Peter

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Posted by Miningman on Sunday, November 18, 2018 11:49 AM

David Klepper-- " Ride qualitiy was never an issue anytime in any heavyweight sleeper. "

Now that's the kind of definitive answer I was seeking. I believe a heavyweight car gave a far superior ride with less rattle. I was perhaps 8-10 last time I ride in a heavyweight with my mom to go into Hamilton and definitely with my grandma going on holidays to Port Dover. Later in life riding lightweight equipment, sleeping on board CPR 'Canadian' and Ontario Northland 'Northlander' also CNR 'Super Continenntal' things were just not quite the same. Plenty of lurching and resonance rattling of things, none of which I recall from heavyweight cars. 

Amtrak hi-level equipment, if seated up top, was smooth and so were dome cars if up in the dome. 

We can only imagine a heavyweight consist on the Century with well maintained and groomed  track, or even The Dominion or Milwaukee's west coast Olympian when heavyweight equipment was the standard. 

Thinking lightweight is ok when newer and well maintained to a very high standard and on perfect track.

So thanks David. Confirms what I suspected. 

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Posted by Overmod on Sunday, November 18, 2018 11:32 AM

Firelock76
Plain fact of the matter was that C&O Turbine was an over-engineered nightmare, no-one could make it work, much less run it with any degree of skill.

Could have been made to work -- just no point in it.  Just like the Heilmann locomotive (and the TE-1 as a "65mph locomotive") the putative benefits of turbine-electric drive were just not there.  Even before carbon and water started to work their magic on an insufficient number of traction motors, and the relative lack of double-salient control made running the thing on any C&O profile worthy of that kind of single-unit power a likely one-armed paperhanger's exercise.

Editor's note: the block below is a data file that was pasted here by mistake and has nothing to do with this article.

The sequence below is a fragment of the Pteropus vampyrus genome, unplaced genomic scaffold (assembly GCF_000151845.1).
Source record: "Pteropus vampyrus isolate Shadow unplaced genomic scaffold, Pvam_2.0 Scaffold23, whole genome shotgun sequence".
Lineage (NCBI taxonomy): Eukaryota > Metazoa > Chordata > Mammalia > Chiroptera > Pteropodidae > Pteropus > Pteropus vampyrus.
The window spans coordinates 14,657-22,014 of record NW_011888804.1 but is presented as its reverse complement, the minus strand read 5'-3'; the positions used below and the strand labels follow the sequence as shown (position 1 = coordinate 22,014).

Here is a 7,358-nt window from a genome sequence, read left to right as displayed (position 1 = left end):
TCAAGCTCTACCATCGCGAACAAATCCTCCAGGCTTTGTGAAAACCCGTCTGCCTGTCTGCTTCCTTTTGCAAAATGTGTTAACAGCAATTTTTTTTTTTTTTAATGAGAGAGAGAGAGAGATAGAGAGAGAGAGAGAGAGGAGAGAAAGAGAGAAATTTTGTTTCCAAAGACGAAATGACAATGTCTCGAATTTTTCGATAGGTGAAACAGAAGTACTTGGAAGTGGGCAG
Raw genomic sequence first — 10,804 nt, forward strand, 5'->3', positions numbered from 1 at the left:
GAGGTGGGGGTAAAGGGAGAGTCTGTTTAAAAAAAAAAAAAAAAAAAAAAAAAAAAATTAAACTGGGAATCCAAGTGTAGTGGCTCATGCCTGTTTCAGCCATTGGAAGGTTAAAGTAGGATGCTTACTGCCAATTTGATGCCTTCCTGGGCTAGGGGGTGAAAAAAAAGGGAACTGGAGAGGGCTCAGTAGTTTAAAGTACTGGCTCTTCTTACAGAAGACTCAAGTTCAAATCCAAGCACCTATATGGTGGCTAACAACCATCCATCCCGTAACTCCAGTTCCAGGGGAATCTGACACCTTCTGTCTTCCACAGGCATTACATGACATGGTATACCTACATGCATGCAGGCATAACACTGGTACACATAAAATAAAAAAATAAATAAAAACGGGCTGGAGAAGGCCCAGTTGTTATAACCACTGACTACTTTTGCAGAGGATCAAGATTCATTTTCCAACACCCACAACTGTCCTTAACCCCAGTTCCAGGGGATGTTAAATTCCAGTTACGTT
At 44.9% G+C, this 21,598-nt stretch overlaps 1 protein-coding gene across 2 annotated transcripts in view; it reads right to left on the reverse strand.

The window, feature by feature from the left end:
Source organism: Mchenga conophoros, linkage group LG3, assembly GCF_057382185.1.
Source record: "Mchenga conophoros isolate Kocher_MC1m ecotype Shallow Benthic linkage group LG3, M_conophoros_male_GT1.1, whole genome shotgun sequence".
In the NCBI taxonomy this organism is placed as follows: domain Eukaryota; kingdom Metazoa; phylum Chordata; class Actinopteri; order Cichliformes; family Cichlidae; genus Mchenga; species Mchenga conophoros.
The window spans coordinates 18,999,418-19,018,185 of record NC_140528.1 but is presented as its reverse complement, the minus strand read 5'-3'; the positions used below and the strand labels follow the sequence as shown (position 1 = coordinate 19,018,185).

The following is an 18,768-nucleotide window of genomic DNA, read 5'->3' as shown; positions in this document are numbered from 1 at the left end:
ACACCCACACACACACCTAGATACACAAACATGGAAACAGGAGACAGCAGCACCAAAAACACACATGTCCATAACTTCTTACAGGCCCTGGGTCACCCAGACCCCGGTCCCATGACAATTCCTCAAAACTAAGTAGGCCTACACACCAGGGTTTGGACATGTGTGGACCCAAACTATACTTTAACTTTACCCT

For more unworkability in large form factor, see Bulleid's Leader, the functional near-but-not-quite-equivalent of an M7 tank engine...

 

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Posted by Firelock76 on Sunday, November 18, 2018 10:34 AM

Plain fact of the matter was that C&O Turbine was an over-engineered nightmare, no-one could make it work, much less run it with any degree of skill.

N&W's "Jawn Henry" was a lot better, it did have it's bugs which could probably have been worked out, but since it didn't do the job much better than a Y6b, and no other railroads seemed interested in the concept, the N&W decided not to persue it. 

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Posted by Jones1945 on Sunday, November 18, 2018 10:07 AM

BaltACD--- Thank you for your pics and historical background of B&O's limiteds! Reminds me the "battle" between the Cincinnatian of B&O; designed by Olive Dennis, and the broken dream of C&O and Robert R. Young's: The Chessie. Too bad that the C&O Turbine didn't work out. We can only imagine the result of the battle between the Cincinnatian (using heavyweight betterment cars) and the never happened Chessis (using brand new lightweight equipment). 

Dave and Johnny--- It's very generous of you to share your first-hand experiences of traveling on different railroads and equipment! Thanks for that!

 

Robert R. Young's unrestrained gambling (Note the unmodified front end)

B&O's wisdom.

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Posted by daveklepper on Sunday, November 18, 2018 9:29 AM

My first heavyweight Pullnan ride was in a camp special attached to the State-of-Maine, Grand Central Terminal - Concord, NH. age 6, 1938.  My last was in Dovyer Colony around 1990, Seattke - New York, vi\ the Pioneer, Cal Zephyre, and Broadway, with meals and sightseeing in LV 353.  Last standard gauge non-special ride, Boston - NY, NYNH&H "Dollar Saver Sleeper, 1960.  Then Newfy Bullet narrow-gauge sleeper 1968 or 1969  with Maurie Kleibolt.

Ride qualitiy was never an issue anytime in any heavweight sleeper.  For the very smoothest lightweigiht sleeper ride, I would say the the IC's Panama in 1958 and 1959.   But some of the roughest in 1969!   Sante Fe always gave a smooth ride in any kind of equipment.  I did not have any problems sleeping on either the Broadway or the Century in their all-Pullman days.